‘Duquesne Whistle’ is a bright, chirpy number, a bustling train song, the train which might be bringing the singer home, or Christ back for his second coming at the end of the world. At the same time, it evokes a tornado, capable of uprooting oak trees, and also at the same time is about the whirlwind of a love affair. Christ is the wind is love – Is it a warning or a celebration? Or both. Or a mad, devil-may-care dance at the end of the world? Or a frenetic jazz piece from the madcap 1930’s courtesy of Jelly Roll Morton? All of the above. Dylan keeps all those balls in the air in a joyful lyrical juggle.
For my ear, this performance towers over those from previous years. The band is jumping. They are right into the roots of jazz. Dylan sounds suitably manic, throwing his voice around like the master he is. Staccato jabs at the piano. Again, what is impressive here is the sense we get of Dylan being in complete command of his material. He gets right on top of the song and stays that way.
No one contributed more songs to the Great American Songbook than Irving Berlin. ‘What’ll I do?’ is seen as an autobiographical song, with the composer pining for his love who has been sent to Europe by her rich, disapproving father. There’s an odd parallel with Dylan. The family of Dylan’s first known love, Suzie Rotolo, sent her to Europe to get her away from, and take her mind off, the rascally young Bob Dylan. From that we get ‘Boots of Spanish Leather.’ Sinatra’s version was released in 1962.
Here you find the honeyed voiced crooner at his best; there’s hardly a bark or a growl to be heard. (Copenhagen Oct 8th)
What’ll I do?
‘Stay With Me’ was the first American Standard Dylan presented near the end of 2014. It remained one of his favourites. It was written by Carolyn Leigh and Jerome Moross, and was originally recorded by Sinatra in December 1963. (Detroit)
Stay With Me
Now we arrive at the encores. ‘All Along the Watchtower’ has been largely replaced by ‘Blowing in the Wind,’ but occasionally he played both, with sometimes an American Standard thrown in.
The musical blizzard that was once ‘All Along the Watchtower’ has long since given way to quieter, more throbbing performances. It’s a reminder that war is never far away.
This performance from Mainz leaves Jimi Hendrix behind as the guitar work of old is replaced by the piano. It rocks, as it has always done, but it also swings a little. Dylan’s vocal is heavy with implication. A great performance. The hour, is indeed getting late.
All Along the Watchtower
That leaves us with ‘Blowing In the Wind,’ a blast of nostalgia ending a setlist made up of mostly modern material, a reminder of where Dylan came from, the young Dylan, a lone voice crying in the wilderness. Of course, it rapidly became an anthem, but there has always been a touch of the forlorn to the song; those questions it asks can never be answered. There’s a yearning in it for a world far from this world of war and racism. The Detroit audience rapturously welcomes the old Dylan back into its collective heart. There’s a bit of lilt to it, a touch of a waltz, and again Dylan’s right on top of the lyric. All I miss are a few blasts from the harp at the end…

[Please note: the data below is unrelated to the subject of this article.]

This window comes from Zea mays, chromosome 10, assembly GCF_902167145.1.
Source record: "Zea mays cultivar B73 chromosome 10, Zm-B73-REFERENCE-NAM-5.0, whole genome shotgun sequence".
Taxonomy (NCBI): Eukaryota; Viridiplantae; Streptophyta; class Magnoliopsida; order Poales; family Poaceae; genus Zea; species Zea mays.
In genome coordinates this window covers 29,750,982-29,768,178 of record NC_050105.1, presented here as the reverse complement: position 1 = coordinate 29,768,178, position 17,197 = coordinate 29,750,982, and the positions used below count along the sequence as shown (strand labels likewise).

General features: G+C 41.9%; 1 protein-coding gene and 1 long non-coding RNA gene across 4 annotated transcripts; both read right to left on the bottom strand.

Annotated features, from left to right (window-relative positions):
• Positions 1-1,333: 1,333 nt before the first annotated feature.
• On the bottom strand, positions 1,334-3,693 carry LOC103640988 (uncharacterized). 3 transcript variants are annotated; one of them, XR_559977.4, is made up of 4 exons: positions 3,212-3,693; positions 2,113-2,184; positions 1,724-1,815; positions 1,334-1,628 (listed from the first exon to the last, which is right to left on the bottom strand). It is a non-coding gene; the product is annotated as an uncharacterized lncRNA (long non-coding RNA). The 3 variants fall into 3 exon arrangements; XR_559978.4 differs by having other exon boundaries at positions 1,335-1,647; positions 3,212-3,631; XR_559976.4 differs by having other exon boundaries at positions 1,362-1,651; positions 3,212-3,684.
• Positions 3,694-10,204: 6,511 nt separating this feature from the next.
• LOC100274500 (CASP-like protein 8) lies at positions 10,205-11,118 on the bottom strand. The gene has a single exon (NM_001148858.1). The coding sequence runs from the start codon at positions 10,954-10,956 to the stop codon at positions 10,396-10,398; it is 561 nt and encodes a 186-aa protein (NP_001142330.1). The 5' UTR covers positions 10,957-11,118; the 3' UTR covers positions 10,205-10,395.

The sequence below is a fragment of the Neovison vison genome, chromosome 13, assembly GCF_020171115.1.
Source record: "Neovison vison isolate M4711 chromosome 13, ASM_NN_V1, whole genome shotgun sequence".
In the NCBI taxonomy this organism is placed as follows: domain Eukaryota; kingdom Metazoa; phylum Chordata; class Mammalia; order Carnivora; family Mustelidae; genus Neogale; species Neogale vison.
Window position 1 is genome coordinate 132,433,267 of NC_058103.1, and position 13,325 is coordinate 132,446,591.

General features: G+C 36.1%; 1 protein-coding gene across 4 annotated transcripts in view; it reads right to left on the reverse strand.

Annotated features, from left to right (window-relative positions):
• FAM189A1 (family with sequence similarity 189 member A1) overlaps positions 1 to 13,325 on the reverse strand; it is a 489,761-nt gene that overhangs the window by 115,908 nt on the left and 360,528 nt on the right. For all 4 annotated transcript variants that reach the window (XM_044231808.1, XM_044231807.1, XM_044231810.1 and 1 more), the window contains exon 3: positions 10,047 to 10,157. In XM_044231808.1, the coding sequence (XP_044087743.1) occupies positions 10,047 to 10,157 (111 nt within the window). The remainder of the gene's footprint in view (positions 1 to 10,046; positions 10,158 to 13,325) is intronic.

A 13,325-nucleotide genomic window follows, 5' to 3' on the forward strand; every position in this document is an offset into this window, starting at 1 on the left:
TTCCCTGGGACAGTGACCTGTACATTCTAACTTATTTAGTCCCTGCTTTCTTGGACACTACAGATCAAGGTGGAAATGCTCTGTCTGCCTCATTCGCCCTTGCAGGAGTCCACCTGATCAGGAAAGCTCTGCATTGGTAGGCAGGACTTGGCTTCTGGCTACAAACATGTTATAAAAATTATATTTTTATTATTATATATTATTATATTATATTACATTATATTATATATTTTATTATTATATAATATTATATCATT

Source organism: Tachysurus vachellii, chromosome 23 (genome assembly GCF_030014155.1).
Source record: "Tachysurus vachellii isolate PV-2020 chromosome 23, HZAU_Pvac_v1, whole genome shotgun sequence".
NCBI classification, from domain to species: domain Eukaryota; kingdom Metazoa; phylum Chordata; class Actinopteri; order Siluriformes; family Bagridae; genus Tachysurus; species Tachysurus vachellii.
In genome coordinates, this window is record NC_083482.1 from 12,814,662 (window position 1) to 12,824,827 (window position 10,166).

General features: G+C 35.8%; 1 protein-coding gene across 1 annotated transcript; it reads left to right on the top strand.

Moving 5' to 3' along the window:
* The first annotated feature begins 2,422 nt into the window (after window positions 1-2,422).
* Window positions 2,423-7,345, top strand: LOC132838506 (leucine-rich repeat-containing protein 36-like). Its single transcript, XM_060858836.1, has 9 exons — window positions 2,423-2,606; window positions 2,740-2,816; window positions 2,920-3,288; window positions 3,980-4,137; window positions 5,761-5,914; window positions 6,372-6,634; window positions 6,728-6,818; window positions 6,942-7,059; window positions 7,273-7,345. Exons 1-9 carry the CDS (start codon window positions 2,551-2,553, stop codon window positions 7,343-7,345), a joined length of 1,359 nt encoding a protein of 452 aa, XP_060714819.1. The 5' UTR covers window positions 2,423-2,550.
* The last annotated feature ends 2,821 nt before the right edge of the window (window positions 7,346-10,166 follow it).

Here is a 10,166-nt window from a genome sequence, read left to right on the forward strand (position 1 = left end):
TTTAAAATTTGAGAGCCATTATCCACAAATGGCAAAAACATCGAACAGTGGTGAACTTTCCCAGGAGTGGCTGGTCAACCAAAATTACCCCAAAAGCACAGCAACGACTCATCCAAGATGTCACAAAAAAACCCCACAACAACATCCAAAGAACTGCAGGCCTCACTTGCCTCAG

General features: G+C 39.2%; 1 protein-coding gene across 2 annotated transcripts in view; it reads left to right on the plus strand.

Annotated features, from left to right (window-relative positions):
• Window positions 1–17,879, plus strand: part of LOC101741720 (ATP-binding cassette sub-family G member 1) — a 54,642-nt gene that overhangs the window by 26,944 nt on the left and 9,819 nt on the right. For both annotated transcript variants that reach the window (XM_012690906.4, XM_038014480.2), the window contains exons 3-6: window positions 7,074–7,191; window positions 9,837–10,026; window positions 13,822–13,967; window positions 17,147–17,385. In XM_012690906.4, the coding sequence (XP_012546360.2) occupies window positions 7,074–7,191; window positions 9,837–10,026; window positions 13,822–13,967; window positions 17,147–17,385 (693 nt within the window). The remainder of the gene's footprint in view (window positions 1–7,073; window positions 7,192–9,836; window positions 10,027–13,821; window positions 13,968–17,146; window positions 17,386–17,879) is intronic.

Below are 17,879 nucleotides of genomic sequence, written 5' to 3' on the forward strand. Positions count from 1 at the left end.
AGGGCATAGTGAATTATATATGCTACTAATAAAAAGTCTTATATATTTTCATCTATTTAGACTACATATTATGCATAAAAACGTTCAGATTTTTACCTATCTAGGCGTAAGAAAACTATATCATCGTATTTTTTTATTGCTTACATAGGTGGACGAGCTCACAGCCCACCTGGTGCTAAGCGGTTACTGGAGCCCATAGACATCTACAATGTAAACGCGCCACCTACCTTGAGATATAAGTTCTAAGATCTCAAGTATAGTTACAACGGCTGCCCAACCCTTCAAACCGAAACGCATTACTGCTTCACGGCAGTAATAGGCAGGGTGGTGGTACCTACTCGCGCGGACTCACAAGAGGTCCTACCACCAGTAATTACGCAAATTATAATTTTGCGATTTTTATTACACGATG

Blowing in the wind.
So that’s 2015. Is it really the best ever year for the NET? I’ll have to leave you to decide that; I’ve had a lot of fun testing that idea out. For my money it must come close. There’s a sense of easy mastery and a fluidity in the vocal contrasting to the staccato iterance of the piano. The band are sweet perfection, totally at home in their medium.
Dylan described Sinatra (the Voice) as a mountain he had to climb each time he approached an American Standard. He had trepidations: ‘I’ve wanted to do something like this for a long time, but was never brave enough to approach 30-piece complicated arrangements and refine them down for a five-piece band.”
Well…he succeeded in climbing that mountain, taking advantage of his aged voice to wring perhaps more melancholy out of these Standards than Frank himself, who was young and vital when he sang most of these songs. A bit too pleased with his virtuosity, perhaps.
Mastering these songs had a profound effect on the way Dylan approached his own work, evolving a complex verbal collage of singing baritone, soaring into the notes, crooning, half whispering, talking, confiding in us, with a bit of barking and growling thrown in for good measure. Bringing these threads together is a stylistic triumph.
That completes 2015. Next up 2016 in which something remarkable took place: Bob Dylan won the Nobel Prize for Literature.